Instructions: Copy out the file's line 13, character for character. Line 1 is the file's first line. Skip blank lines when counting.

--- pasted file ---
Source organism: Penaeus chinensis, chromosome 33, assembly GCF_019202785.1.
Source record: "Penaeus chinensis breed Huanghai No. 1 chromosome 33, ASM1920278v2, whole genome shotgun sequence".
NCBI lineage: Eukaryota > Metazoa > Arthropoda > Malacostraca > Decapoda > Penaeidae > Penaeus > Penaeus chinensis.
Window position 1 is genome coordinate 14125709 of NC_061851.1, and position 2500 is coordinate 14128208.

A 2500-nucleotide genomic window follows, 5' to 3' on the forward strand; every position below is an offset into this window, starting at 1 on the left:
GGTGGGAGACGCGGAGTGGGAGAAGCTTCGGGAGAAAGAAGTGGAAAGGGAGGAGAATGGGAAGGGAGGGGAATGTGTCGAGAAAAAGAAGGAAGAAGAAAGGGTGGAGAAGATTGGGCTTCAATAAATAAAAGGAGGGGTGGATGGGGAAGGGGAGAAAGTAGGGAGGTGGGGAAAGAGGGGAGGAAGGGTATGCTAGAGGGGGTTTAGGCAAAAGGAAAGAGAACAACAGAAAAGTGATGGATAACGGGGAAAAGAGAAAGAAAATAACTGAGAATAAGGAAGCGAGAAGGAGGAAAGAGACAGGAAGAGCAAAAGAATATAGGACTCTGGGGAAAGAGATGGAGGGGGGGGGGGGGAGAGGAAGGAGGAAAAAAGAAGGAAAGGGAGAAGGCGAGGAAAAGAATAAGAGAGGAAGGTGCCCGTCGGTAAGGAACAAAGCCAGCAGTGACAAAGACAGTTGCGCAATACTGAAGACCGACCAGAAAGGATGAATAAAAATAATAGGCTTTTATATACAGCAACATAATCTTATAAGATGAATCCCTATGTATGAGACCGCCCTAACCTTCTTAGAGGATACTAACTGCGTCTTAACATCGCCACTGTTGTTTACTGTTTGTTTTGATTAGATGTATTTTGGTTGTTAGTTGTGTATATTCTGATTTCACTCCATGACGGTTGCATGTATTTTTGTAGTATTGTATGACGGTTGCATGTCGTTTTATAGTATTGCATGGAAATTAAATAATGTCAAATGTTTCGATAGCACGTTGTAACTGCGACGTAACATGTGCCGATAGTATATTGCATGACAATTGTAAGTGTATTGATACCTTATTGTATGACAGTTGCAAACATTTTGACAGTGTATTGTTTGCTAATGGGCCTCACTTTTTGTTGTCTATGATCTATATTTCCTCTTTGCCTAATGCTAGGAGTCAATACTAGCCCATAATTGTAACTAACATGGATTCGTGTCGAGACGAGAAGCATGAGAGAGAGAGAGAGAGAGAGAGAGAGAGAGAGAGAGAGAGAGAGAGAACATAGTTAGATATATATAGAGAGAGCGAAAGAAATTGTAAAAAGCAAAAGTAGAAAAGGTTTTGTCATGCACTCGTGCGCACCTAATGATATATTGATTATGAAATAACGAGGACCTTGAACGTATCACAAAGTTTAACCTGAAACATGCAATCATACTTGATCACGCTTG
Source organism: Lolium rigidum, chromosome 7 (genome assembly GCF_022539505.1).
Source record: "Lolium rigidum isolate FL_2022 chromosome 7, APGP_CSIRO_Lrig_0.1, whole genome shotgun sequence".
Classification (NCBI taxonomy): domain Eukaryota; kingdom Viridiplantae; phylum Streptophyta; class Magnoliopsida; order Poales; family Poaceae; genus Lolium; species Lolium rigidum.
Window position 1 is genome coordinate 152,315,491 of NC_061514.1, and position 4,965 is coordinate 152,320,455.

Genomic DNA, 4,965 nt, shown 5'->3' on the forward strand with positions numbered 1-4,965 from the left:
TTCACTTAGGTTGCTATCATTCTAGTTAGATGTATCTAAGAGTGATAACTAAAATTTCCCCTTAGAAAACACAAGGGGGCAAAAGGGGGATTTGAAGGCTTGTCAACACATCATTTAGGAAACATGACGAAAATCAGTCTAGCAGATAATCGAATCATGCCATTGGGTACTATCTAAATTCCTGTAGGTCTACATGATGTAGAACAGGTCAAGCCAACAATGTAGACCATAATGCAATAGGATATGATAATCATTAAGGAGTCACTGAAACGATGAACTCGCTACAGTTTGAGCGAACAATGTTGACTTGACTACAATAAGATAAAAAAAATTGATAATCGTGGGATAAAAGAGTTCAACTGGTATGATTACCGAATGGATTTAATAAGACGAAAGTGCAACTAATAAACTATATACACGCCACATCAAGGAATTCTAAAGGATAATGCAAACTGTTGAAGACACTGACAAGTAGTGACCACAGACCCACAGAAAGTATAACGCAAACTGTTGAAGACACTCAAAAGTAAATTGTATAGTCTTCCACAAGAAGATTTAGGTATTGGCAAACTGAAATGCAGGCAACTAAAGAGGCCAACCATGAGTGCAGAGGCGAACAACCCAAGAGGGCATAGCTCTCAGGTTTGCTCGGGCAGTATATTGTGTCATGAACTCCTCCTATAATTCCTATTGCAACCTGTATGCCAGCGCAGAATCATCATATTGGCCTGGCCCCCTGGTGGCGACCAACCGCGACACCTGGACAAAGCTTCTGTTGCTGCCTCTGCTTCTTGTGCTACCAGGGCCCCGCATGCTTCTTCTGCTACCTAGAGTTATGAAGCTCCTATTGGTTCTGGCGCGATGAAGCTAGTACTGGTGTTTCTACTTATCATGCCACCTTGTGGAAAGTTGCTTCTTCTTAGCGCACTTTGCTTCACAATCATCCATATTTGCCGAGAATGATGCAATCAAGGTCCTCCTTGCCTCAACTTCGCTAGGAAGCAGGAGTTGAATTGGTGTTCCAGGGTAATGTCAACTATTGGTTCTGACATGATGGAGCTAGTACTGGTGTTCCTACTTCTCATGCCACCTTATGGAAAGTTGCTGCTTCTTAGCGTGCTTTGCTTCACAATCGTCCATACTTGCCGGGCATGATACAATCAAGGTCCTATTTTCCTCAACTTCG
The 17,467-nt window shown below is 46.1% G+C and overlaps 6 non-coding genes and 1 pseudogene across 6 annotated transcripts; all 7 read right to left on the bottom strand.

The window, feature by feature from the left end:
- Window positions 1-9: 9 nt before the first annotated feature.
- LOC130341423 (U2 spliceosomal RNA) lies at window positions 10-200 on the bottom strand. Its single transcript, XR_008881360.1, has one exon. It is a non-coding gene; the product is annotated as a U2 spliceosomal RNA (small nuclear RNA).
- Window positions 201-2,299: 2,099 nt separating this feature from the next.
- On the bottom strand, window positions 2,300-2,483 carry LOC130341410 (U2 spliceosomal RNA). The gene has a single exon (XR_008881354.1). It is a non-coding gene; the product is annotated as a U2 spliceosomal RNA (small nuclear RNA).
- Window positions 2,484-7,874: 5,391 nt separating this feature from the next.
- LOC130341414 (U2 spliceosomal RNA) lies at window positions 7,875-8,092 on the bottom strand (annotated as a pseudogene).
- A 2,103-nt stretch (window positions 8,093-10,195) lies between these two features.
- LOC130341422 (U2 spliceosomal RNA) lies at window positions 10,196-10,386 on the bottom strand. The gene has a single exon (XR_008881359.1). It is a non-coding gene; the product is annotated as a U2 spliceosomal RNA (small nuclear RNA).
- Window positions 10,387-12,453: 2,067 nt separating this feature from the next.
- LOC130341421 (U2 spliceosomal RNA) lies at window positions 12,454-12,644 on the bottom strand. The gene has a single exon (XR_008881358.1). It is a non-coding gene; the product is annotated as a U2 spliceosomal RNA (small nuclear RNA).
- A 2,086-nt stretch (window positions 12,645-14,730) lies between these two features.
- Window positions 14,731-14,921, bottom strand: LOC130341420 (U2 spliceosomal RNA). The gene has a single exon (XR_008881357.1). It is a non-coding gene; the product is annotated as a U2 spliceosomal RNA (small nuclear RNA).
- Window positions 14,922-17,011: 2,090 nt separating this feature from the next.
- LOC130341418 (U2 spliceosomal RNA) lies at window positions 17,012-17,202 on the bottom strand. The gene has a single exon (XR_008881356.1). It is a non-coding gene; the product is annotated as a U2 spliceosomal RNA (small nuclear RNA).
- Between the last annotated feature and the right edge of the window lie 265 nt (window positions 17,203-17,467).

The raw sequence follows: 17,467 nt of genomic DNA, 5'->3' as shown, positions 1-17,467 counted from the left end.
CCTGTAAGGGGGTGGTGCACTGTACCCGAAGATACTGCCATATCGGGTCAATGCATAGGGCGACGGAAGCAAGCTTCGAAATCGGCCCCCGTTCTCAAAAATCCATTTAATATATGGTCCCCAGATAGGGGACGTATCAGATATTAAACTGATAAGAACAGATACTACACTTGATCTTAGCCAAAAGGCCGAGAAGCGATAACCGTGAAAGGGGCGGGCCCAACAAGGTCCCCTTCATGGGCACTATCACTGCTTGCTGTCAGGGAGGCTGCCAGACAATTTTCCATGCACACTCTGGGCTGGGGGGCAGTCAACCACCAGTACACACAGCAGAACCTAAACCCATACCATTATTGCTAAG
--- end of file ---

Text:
The 17,467-nt window shown below is 46.1% G+C and overlaps 6 non-coding genes and 1 pseudogene across 6 annotated transcripts; all 7 read right to left on the bottom strand.